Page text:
With two entries in the class for Rice, she swept the field of 12 entries with first and second, on Nickle and Who Dat—owned by Maura Harrower—consecutively. Aboard Who Dat, Rice scored a total score of 180. On her mount Happy Hour, Mindy Coretz took a close third with a overall score of a 179. A few clients in the bleachers joked about Mindy and Happy Hour’s partnership in the derbies. “Ernie is very quirky horse, but Mindy loves that type. Sometimes he’s afraid of his own shadow and has come a long way since she first got him.,” said Cece Siegfried, a junior rider from Oklahoma City.
“Sarah rode both horses beautifully—overall it was a great morning. The field’s beautiful, the jumps are great—I think [HIPICO] did a good job with it. The weather’s wonderful and the footing is fabulous—it’s a nice place for sure,” said Will Roberts.
USHJA $5,000 National Hunter Derby Results
Placing/Entry Name/ Rider/ Owner/ Total Score
1/Nickle/ Sarah Rice/ Alta Basaldua/ 187
2/ Who Dat/ Sarah Rice/ Maura Harrower/ 180
3/ Happy Hour/ Mindy Coretz/ Eighteen Acres Farm/ 179
4/South Wind/ Becky Warner/ Eileen Miller/ 170.5
5/Kaletta-T/ Cece Siegfried/ Clara Dvorak/ 170
6/ Chocolate 68/ Katherine Huffstutler/ Katherine Huffstutler/ 169
7/ Faraon/ Ashley Stannard/ Christian Del Bosque/ 164.5
8/ Catendro/ Kelsie Brittan/ Matthew Sereni/ 161
9/Galileo/ Becky Warner/ Dionne Najafi/ 157
10/Undeniable/ Tess Von Hemel/ Tess Von Hemel/ 155
11/London Fog/ Stephanie Gershon/ Lisa Piasecki/ 154
12/WT Levioso/ Sarah Invicta Williams-Echols/ Annie Veenstra/ 151
Chorizo Wiener Races: Dachshunds to the Finish Line!
Lots of horse shows like to call themselves unique. Some offer special classes, which HIPICO Santa Fe indeed does—with several new classes just this year. Some are minutes away from tourist attractions—the Santa Fe Summer Series takes place just 15 minutes away from a destination city. But, there’s no other show that offers this hilarious spectacle of Dachshunds racing every Saturday afternoon! HIPICO Santa Fe welcomes the public with free parking and admission to the entire horse show, but these races are what most encourage the Santa Fe and wider New Mexico community to join in on the fun.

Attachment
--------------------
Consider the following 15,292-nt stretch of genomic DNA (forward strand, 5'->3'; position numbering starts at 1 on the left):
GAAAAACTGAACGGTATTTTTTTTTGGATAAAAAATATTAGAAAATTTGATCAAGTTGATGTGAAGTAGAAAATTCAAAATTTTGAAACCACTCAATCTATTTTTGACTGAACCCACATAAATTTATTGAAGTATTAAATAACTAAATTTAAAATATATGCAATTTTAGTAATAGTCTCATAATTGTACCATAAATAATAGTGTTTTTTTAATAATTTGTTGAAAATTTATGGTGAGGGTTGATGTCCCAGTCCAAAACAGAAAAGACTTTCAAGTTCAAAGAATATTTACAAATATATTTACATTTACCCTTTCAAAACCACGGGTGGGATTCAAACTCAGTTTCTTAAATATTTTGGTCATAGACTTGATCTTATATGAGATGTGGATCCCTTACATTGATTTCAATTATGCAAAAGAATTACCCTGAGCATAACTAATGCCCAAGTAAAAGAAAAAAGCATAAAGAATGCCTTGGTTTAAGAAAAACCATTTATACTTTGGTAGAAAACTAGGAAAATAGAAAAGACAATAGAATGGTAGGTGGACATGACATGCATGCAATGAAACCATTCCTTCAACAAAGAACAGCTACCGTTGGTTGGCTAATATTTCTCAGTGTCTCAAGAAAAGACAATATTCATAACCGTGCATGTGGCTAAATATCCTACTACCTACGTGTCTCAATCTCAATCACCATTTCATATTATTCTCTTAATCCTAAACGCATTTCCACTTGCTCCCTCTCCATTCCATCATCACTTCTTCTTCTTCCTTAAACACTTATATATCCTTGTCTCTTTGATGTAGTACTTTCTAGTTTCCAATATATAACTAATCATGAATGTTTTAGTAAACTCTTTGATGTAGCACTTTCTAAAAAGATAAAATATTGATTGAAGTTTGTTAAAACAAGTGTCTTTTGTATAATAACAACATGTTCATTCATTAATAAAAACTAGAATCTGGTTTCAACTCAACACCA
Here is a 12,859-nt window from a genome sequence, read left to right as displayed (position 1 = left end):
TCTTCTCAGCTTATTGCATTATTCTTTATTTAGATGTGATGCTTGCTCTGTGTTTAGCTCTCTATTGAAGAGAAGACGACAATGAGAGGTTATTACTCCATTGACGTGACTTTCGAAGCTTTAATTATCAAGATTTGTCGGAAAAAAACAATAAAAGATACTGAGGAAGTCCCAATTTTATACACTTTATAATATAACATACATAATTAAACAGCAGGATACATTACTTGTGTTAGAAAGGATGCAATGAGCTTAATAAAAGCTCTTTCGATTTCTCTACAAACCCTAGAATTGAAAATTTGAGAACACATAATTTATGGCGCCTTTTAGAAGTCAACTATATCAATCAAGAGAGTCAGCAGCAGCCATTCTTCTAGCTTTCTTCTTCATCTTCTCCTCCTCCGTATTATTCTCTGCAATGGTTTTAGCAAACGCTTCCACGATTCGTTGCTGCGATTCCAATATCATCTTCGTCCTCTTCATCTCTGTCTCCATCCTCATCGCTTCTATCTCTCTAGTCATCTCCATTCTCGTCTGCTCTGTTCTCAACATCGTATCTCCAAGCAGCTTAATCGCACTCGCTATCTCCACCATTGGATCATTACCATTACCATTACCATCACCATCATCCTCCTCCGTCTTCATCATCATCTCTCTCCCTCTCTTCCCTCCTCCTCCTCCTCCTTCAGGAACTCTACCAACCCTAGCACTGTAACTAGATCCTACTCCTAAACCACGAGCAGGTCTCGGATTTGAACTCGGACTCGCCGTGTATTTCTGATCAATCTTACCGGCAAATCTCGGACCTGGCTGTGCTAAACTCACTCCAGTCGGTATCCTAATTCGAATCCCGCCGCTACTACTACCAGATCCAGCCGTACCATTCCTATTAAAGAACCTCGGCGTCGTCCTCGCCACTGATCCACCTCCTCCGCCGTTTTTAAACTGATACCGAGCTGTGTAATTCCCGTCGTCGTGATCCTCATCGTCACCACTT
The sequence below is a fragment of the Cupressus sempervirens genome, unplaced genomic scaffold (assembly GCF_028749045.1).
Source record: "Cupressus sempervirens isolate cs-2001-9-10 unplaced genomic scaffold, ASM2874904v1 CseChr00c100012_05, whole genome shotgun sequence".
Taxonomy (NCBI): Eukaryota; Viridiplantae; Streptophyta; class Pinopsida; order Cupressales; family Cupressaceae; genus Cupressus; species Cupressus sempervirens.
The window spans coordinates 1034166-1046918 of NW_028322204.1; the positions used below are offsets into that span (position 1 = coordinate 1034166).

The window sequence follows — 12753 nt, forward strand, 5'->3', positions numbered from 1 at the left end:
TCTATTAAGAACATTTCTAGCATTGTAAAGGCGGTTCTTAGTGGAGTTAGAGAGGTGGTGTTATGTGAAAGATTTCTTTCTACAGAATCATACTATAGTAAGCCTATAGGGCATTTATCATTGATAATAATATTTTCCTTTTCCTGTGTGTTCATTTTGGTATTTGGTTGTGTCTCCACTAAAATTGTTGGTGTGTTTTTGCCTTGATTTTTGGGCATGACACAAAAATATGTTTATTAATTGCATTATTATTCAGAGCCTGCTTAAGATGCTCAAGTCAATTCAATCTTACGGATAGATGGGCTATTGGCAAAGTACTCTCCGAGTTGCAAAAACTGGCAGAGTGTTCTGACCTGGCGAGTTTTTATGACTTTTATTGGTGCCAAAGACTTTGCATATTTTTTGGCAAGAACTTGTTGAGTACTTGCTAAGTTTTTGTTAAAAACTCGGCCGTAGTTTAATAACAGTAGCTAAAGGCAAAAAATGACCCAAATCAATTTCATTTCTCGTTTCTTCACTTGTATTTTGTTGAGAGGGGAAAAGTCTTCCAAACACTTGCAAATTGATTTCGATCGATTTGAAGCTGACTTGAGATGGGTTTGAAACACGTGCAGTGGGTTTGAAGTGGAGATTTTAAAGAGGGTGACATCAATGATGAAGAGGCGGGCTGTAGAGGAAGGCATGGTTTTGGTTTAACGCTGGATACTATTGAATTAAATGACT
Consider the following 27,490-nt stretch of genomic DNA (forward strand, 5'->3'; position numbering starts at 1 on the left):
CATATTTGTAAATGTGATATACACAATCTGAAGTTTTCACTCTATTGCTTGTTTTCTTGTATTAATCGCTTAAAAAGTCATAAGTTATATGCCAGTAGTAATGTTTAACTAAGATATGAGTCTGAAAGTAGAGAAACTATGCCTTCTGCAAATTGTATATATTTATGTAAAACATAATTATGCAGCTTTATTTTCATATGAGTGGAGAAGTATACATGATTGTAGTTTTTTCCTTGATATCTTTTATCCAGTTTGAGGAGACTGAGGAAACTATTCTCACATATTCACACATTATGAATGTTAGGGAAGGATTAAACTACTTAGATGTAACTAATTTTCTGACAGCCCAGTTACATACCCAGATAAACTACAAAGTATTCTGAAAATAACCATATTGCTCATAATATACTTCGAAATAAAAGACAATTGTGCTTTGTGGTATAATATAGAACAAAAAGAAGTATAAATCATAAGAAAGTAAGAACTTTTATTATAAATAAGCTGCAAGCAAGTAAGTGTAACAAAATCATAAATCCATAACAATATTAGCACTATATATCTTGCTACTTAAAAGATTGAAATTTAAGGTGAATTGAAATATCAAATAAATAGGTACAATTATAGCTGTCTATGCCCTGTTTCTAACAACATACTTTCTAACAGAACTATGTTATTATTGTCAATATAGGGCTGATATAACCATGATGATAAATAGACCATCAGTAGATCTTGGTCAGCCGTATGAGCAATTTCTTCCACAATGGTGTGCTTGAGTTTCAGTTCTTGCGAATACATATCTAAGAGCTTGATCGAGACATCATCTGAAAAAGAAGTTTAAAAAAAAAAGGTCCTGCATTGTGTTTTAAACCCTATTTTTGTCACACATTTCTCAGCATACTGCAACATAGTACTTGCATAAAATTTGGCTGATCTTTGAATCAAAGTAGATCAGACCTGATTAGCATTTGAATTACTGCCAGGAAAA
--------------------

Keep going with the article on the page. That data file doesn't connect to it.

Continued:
Each Saturday afternoon during the Santa Fe Summer Series on the beautiful Grand Prix grass field, the dogs eagerly enter the handmade starting gate. This week, the race commenced with Guy McElvain driving the cart, smiling up a storm as the Wiener dogs followed. Or at least that’s what they were supposed to do…
The dogs scattered like dropped marbles around the grass field in nothing that resembled a straight line. Some pups ran sideways, some ran on top of other dogs, some circled surrounding jumps, and in the end only a few crossed the finish line in the proper direction. “I thought the competition this year was a lot stiffer than last year, you could tell because halfway down the track, two or three tackled each other. It wasn’t good sportsmanship, but it demonstrated the degree of competitiveness,” said Margaret Mooney, an aficionado of the event which she calls the “weenie races.” She joked, “It’s serious stuff!”
Chenoa McElvain’s pup named Little One—her spike collar glistening in the sun—took the prize for the pure Dachshund race. In the second race, “Team Invicta [Farms]” took the first, second, and third prize in the mixed-breed race. Annie Veenstra’s dog Jemma won and Sarah Invicta Williams-Echols’ pup Lily came in second place. Although Annie Veenstra’s dog won, she admitted that they didn’t practice beforehand, “They’re just natural born winners!” When asked about strategy, Williams – Echols joked, “It takes a lot of bribing—a lot of steaks and chicken.”
Although several of the dogs trained intensely for the race, the real heart of the event’s purpose is to have fun—which was certainly achieved. The races aren’t to be taken too seriously—they were created to serve as a comedic relief to counter the usual intensity of the Grand Prix arena.